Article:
Yachting: Penalties risk Ellison's ire

By Paul Lewis

Punishing Oracle could result in protracted legal challenges if they lose on the water.

Oracle Team USA owner Larry Ellison has some of the deepest pockets in the world and may not take kindly to having points docked or sailors sent home. Photo / AP
Oracle Team USA owner Larry Ellison has some of the deepest pockets in the world and may not take kindly to having points docked or sailors sent home. Photo / AP

As the America's Cup international jury finally imposed sanctions on Oracle Team USA after the cheating saga, the question has to be asked: Is Larry Ellison watching?

The jury handed down its decision today, docking Oracle Team USA two points in the America's Cup match race series against Emirates Team New Zealand, while banning a leading Oracle sailor from the regatta and excluding another from taking part in the first four races.

The hearings revolved around cheating allegations stemming from the discovery of illegal modifications of the Oracle AC45s used in the America's Cup World Series, and the jury - an experienced and knowledgeable panel which includes three people with broad legal qualifications - would have chosen their words and actions very carefully.

That's because the defender of the America's Cup, Oracle, won it after a protracted two-year legal battle which cost millions of dollars. It resulted in the New York Court of Appeal ruling that Oracle's host yacht club - the Golden Gate Yacht Club - would become challenger of record, overturning the appointment of Spanish yacht club Club Nautico Espanol de Vela (CNEV).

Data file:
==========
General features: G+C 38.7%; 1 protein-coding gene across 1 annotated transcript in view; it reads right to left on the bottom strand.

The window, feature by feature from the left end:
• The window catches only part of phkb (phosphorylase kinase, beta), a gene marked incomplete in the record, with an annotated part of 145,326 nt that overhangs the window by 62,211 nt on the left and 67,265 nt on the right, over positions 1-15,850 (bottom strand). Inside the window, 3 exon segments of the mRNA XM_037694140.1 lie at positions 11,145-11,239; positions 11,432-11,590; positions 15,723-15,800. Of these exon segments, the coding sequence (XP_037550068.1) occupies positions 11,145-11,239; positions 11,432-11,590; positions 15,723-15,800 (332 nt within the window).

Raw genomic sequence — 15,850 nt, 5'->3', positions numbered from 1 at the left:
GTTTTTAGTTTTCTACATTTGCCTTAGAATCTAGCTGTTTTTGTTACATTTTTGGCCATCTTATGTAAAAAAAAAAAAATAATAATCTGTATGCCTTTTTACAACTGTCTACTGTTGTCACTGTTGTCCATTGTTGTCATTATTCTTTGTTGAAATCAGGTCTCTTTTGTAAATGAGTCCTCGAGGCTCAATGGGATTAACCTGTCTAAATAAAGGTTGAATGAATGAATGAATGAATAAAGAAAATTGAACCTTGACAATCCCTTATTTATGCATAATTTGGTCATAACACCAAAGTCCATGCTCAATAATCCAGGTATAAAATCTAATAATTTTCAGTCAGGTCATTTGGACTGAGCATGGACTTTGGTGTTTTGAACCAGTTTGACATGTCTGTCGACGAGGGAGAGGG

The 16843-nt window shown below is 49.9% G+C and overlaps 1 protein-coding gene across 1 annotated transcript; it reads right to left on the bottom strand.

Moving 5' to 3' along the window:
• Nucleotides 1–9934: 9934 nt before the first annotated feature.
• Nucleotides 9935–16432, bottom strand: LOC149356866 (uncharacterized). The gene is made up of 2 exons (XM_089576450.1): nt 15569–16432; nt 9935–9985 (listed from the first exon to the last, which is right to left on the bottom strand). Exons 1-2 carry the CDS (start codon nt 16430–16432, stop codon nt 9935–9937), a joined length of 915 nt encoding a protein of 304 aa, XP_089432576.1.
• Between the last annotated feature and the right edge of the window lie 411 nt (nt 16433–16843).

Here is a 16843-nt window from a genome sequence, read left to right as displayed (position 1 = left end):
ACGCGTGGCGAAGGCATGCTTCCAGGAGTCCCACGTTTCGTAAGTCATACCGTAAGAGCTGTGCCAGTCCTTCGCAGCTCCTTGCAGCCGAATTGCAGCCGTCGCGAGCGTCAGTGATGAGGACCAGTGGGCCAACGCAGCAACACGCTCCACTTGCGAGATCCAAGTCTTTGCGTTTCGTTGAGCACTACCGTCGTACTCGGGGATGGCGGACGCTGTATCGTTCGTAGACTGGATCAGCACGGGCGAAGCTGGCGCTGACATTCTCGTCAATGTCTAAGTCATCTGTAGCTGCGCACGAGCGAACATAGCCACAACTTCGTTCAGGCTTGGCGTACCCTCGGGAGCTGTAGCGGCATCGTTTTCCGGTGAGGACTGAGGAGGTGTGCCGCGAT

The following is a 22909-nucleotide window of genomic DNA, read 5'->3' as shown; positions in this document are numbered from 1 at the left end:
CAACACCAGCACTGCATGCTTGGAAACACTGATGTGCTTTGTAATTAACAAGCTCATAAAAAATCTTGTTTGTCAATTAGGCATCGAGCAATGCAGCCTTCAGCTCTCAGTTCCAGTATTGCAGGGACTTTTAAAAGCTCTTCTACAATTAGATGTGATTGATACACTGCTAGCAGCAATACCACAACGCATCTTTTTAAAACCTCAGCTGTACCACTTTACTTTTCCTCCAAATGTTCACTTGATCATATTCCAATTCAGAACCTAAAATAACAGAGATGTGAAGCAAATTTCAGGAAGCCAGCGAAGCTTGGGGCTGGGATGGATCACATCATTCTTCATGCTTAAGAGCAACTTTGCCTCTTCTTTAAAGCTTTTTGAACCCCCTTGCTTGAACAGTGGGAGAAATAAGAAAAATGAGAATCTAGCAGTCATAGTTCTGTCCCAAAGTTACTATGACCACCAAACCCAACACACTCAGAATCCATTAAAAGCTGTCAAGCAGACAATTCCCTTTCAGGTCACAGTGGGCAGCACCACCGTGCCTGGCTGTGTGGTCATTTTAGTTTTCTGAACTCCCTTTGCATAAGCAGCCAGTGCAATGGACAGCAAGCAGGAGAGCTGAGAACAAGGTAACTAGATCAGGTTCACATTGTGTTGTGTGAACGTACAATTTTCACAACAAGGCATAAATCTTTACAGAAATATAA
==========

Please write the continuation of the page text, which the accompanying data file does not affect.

The then holder, Alinghi, had angered the America's Cup community by producing a protocol for the next regatta which most regarded as entirely self-serving. Oracle BMW Racing, as they were then, saw an opportunity and challenged CNEV's eligibility as challenger of record - and won.

That enabled them to set up a deed of gift challenge under the America's Cup's founding document - involving only Oracle and Alinghi. Because of the greater interpretations allowed in a deed of gift (DOG) challenge, Oracle turned up with a 27m trimaran with a 68m wingsail which trounced Alinghi's catamaran.

It was the end to one of the most bitter squabbles in the history of the 162-year-old Cup; billionaires Ellison and Alinghi's Ernesto Bertarelli, once friends, became enemies.

But the DOG challenge gave Oracle the Cup and allowed them to set the parameters for what is happening now in San Francisco.

If Oracle lose the Cup, the prospect of a legal challenge based on the jury's penalty could be heightened. Oracle's Ellison has some of the deepest pockets in the world and may not take kindly to having points docked and sailors sent home.

However, any legal challenge is unlikely to take place until after the 34th America's Cup, which begins on Sunday morning (NZT), is decided on the water. The protocol for this Cup states that any side taking legal recourse during the regatta will be expelled from it. However, that does not rule out a post-regatta challenge.

Any legal action may pertain to sailors attempting to protect their reputation and livelihood through a body like the Court of Arbitration in Sport in Switzerland.

Most likely, perhaps, but that does not take into account the Ellison Effect.

The Oracle supremo is not a man who likes to lose and in his recent book (The Billionaire And The Mechanic) the tale is told of how tennis ace Rafael Nadal asked Ellison (also a tennis nut) about the secret of his success after they'd played a game of tennis.

Ellison gave a long answer at first but then said: "Forget everything I just said. The answer is simple. I never give up."

nzherald.co.nz will have live updates of all the action from San Francisco as the America's Cup gets underway on Sunday at 8am.

- NZ Herald

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